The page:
[FPSPACE] 1988 Mir emergency disclosed

Bart Hendrickx bhen at telenet.be
Thu Apr 19 18:24:43 EDT 2012


The latest issue of "Novosti kosmonavtiki" carries an interview with former
cosmonaut Vladimir Titov. In the interview Titov describes a hitherto
undisclosed emergency that arose aboard Mir in March 1988 during his
year-long mission with Musa Manarov.  The problems began after Mission
Control had sent commands to change the orientation of the station. The crew
noticed something was amiss when the Sun showed up in a porthole where it
wasn't supposed to be visible. It turned out that the solar panels were no
longer facing the Sun and the station's batteries were slowly draining. When
the crew reported they were losing power and asked to check the orientation,
Mission Control responded everything was fine. They got the same response
during the following orbit, Mission Control saying the reorientation would
take a while. Unknown to mission controllers, they had sent an erroneous
command to the station.

 

After this pass there were five orbits where the station didn't pass over
Soviet territory and communications with Mission Control were impossible.
When they entered the Earth's shadow over the Indian Ocean, the crew got a
"minimal voltage" alarm and critical systems began shutting down. The
station went dark and  on board it was "dead silent", as Titov describes it.
As a result of the power loss, the magnetic suspension system of the Kvant
module's control moment gyros ("gyrodines") no longer worked, causing the
rapidly rotating gyros to come into contact with their housing as they began
despinning. This caused some loud bangs, which had the crew very worried.
Specialists would later tell them that the gyros could have "ripped the
station to pieces" and that they had been very lucky.

 

Subsequently, the crew tried to contact Mission Control with the radio
systems of Soyuz, but there was no response. Titov then slowly improved the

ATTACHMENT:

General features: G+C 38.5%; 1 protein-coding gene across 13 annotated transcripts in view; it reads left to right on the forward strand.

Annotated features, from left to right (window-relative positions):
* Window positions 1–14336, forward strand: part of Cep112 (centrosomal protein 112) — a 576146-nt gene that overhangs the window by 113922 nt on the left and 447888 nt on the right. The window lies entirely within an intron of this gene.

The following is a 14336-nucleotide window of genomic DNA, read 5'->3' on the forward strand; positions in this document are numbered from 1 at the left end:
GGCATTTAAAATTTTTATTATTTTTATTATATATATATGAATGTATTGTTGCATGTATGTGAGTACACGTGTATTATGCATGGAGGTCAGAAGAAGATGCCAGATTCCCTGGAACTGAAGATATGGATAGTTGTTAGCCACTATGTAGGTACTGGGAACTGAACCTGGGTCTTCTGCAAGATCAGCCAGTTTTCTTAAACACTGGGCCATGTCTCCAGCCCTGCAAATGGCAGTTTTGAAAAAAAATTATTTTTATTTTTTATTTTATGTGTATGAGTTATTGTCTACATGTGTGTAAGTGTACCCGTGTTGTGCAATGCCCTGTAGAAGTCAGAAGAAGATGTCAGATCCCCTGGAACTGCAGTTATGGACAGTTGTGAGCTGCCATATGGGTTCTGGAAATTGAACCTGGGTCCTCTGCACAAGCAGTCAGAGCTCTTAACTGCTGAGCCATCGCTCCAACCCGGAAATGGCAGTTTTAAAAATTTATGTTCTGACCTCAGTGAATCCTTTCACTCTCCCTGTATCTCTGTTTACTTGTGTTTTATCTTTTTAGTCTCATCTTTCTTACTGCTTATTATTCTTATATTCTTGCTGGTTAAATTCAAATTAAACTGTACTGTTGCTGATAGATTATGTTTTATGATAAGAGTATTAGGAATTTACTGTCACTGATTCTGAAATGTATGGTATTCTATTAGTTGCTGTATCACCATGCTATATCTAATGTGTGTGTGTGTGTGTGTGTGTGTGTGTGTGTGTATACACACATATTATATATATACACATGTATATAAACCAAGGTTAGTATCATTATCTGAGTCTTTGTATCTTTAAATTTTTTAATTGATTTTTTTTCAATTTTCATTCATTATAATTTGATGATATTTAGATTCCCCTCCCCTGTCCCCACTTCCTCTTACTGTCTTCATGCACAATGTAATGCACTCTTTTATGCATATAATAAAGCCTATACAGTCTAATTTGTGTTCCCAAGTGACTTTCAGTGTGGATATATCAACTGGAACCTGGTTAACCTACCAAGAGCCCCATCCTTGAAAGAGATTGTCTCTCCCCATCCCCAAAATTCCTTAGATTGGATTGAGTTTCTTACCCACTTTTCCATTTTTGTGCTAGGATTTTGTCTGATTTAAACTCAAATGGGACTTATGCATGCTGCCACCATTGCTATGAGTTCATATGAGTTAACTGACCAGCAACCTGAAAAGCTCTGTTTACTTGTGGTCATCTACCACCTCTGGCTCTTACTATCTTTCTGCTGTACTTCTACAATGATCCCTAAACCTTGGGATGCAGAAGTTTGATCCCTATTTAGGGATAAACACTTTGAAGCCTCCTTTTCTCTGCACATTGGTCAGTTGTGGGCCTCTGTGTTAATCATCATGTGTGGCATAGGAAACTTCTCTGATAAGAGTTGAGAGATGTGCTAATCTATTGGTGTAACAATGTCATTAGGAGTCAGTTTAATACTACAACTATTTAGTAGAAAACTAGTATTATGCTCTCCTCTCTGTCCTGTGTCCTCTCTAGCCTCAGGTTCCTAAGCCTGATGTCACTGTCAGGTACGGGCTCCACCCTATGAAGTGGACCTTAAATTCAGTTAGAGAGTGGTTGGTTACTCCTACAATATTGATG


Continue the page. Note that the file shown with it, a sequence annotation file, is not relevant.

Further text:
station's orientation by activating the Soyuz thrusters, with Manarov
looking out one of Mir's portholes and passing on the necessary commands.
This gave them enough power for lights and ventilators to turn on again.
However, the station's computers were down and the Elektron oxygen
generation system had failed, forcing the crew to use solid-fuel oxygen
generators ("candles") for about two months. Many other systems had broken
down as well because of the power failure and although some spare parts were
available aboard Mir many had to be delivered by Progress cargo vehicles.
Apparently, things didn't return to normal until the launch of the
Soviet-Bulgarian visiting crew in June 1988. 

 

One wonders if the lessons learned from this emergency situation were passed
on to later Mir crews. A similar power failure occurred aboard Mir during
the Euromir-94 mission in October 1994  and the crew didn't initially
contact Mission Control via Soyuz or take the initiative to use the Soyuz
thrusters to restore orientation. When the same scenario repeated itself
after the Progress collision in 1997, it was by all accounts Michael Foale
and not Tsibliyev or Lazutkin who came up with the idea of activating the
Soyuz thrusters.

 

It has taken almost twenty-five years for this story to come to light and
we're talking about a mission that took place in the early years of
"glasnost". How many more such revelations can we expect? Is this just the
tip of the iceberg?

 

Bart Hendrickx

 

 

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